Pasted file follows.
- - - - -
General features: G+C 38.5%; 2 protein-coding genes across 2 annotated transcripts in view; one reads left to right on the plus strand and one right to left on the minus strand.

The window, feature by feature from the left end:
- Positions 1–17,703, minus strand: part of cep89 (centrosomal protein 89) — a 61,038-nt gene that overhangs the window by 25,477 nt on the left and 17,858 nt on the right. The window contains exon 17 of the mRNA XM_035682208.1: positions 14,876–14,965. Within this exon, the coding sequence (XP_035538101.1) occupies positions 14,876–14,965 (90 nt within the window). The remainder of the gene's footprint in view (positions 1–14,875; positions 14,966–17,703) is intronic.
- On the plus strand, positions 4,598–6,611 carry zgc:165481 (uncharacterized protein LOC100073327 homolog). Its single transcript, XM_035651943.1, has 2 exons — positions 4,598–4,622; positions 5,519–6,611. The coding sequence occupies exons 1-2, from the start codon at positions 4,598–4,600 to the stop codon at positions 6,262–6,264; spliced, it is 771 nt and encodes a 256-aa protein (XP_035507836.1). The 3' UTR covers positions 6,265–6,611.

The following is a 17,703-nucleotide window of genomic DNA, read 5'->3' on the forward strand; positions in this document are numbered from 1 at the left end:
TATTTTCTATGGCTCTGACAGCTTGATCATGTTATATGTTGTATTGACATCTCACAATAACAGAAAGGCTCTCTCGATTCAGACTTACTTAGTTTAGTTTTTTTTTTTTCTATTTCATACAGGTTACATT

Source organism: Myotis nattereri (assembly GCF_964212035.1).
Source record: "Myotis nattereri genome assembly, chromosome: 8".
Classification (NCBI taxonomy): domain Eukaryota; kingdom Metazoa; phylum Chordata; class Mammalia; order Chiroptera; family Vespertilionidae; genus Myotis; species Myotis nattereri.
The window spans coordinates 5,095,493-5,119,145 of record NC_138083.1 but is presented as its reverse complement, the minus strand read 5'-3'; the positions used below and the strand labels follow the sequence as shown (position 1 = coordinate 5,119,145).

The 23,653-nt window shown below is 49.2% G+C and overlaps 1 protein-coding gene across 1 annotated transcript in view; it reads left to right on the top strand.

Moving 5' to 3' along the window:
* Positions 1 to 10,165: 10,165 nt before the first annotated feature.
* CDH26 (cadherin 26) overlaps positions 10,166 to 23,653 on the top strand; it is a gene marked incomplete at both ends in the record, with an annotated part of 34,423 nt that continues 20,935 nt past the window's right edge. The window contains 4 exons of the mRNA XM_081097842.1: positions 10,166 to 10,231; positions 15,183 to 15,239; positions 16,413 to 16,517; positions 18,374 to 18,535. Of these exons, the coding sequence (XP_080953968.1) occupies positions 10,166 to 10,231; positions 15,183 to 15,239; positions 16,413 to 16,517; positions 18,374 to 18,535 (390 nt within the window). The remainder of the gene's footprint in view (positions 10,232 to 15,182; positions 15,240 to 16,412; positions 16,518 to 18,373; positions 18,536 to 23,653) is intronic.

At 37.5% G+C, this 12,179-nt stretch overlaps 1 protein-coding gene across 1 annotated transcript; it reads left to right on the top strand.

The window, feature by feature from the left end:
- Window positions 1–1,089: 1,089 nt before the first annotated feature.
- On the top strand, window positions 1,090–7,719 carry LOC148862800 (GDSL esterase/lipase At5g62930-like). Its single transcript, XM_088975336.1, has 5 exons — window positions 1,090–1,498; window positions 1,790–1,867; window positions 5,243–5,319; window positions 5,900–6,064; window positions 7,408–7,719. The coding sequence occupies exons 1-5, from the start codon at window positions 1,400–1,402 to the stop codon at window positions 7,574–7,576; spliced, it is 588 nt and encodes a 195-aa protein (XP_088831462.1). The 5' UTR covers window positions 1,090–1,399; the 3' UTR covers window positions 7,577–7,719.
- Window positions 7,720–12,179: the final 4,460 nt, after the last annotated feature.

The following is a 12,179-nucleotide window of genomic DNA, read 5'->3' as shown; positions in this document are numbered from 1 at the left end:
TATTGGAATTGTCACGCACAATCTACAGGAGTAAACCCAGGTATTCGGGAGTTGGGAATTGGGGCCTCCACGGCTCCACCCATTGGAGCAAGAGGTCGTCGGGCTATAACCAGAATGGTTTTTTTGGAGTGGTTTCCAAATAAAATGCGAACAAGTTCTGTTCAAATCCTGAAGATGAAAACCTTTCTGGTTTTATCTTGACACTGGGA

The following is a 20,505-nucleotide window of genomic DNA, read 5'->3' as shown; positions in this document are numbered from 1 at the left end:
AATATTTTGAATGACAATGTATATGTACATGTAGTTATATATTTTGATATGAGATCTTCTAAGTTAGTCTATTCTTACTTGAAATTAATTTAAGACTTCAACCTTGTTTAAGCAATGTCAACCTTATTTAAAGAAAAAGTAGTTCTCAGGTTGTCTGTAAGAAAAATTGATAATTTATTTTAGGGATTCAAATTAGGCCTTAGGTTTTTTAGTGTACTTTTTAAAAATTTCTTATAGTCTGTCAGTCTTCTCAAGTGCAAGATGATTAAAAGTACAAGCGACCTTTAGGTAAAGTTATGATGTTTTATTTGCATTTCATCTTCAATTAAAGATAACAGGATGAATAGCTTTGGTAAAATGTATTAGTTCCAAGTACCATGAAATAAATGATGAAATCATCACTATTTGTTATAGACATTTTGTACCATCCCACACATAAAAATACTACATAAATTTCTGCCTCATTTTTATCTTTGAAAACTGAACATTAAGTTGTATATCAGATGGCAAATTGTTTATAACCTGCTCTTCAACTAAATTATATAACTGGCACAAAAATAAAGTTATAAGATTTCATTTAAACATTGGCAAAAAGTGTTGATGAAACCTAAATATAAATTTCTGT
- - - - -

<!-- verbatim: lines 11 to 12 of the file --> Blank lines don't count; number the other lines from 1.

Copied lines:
The 23,653-nt window shown below is 49.2% G+C and overlaps 1 protein-coding gene across 1 annotated transcript in view; it reads left to right on the top strand.

Moving 5' to 3' along the window: